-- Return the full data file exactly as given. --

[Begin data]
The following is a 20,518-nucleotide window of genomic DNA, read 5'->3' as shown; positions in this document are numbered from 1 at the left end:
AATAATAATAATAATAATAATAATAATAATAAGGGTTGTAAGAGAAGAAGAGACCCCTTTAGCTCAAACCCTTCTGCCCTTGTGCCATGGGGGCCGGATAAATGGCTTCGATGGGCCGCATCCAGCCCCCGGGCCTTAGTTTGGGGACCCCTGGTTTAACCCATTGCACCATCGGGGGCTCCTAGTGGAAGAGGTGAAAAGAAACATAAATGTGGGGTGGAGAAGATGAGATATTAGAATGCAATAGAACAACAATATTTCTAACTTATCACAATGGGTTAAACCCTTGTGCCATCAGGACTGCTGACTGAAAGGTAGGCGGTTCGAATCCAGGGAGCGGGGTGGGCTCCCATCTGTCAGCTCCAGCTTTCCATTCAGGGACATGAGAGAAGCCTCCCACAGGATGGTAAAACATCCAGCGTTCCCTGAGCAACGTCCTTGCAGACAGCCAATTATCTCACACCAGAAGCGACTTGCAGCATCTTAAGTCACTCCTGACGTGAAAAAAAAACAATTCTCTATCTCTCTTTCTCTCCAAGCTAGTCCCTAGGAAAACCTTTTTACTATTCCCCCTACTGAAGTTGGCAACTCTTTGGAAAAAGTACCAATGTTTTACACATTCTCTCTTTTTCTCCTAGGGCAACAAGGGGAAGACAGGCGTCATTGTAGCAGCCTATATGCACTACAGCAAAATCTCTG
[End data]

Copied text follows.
The following is a 20,518-nucleotide window of genomic DNA, read 5'->3' as shown; positions in this document are numbered from 1 at the left end:
AATAATAATAATAATAATAATAATAATAATAAGGGTTGTAAGAGAAGAAGAGACCCCTTTAGCTCAAACCCTTCTGCCCTTGTGCCATGGGGGCCGGATAAATGGCTTCGATGGGCCGCATCCAGCCCCCGGGCCTTAGTTTGGGGACCCCTGGTTTAACCCATTGCACCATCGGGGGCTCCTAGTGGAAGAGGTGAAAAGAAACATAAATGTGGGGTGGAGAAGATGAGATATTAGAATGCAATAGAACAACAATATTTCTAACTTATCACAATGGGTTAAACCCTTGTGCCATCAGGACTGCTGACTGAAAGGTAGGCGGTTCGAATCCAGGGAGCGGGGTGGGCTCCCATCTGTCAGCTCCAGCTTTCCATTCAGGGACATGAGAGAAGCCTCCCACAGGATGGTAAAACATCCAGCGTTCCCTGAGCAACGTCCTTGCAGACAGCCAATTATCTCACACCAGAAGCGACTTGCAGCATCTTAAGTCACTCCTGACGTGAAAAAAAAACAATTCTCTATCTCTCTTTCTCTCCAAGCTAGTCCCTAGGAAAACCTTTTTACTATTCCCCCTACTGAAGTTGGCAACTCTTTGGAAAAAGTACCAATGTTTTACACATTCTCTCTTTTTCTCCTAGGGCAACAAGGGGAAGACAGGCGTCATTGTAGCAGCCTATATGCACTACAGCAAAATCTCTG